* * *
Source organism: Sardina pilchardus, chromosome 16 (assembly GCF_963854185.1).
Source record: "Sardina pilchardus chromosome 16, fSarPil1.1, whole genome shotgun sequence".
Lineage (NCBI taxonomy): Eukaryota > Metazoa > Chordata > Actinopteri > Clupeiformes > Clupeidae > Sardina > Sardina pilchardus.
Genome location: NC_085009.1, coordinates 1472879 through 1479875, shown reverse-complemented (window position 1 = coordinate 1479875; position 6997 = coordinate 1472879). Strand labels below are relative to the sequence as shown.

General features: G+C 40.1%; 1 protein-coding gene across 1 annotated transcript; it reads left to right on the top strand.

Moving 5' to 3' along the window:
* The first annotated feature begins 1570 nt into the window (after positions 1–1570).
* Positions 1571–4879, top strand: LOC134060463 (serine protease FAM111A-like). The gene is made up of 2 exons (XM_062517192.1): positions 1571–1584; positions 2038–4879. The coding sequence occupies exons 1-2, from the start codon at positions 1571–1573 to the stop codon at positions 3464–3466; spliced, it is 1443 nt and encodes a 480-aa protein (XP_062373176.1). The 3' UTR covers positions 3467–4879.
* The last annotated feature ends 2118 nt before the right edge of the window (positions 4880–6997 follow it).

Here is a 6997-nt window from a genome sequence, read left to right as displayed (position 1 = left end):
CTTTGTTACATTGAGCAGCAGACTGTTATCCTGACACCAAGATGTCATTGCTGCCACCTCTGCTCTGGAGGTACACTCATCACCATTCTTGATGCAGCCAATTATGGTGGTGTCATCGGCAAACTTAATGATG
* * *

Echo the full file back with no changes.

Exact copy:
Source organism: Sardina pilchardus, chromosome 16 (assembly GCF_963854185.1).
Source record: "Sardina pilchardus chromosome 16, fSarPil1.1, whole genome shotgun sequence".
Lineage (NCBI taxonomy): Eukaryota > Metazoa > Chordata > Actinopteri > Clupeiformes > Clupeidae > Sardina > Sardina pilchardus.
Genome location: NC_085009.1, coordinates 1472879 through 1479875, shown reverse-complemented (window position 1 = coordinate 1479875; position 6997 = coordinate 1472879). Strand labels below are relative to the sequence as shown.

General features: G+C 40.1%; 1 protein-coding gene across 1 annotated transcript; it reads left to right on the top strand.

Moving 5' to 3' along the window:
* The first annotated feature begins 1570 nt into the window (after positions 1–1570).
* Positions 1571–4879, top strand: LOC134060463 (serine protease FAM111A-like). The gene is made up of 2 exons (XM_062517192.1): positions 1571–1584; positions 2038–4879. The coding sequence occupies exons 1-2, from the start codon at positions 1571–1573 to the stop codon at positions 3464–3466; spliced, it is 1443 nt and encodes a 480-aa protein (XP_062373176.1). The 3' UTR covers positions 3467–4879.
* The last annotated feature ends 2118 nt before the right edge of the window (positions 4880–6997 follow it).

Here is a 6997-nt window from a genome sequence, read left to right as displayed (position 1 = left end):
CTTTGTTACATTGAGCAGCAGACTGTTATCCTGACACCAAGATGTCATTGCTGCCACCTCTGCTCTGGAGGTACACTCATCACCATTCTTGATGCAGCCAATTATGGTGGTGTCATCGGCAAACTTAATGATG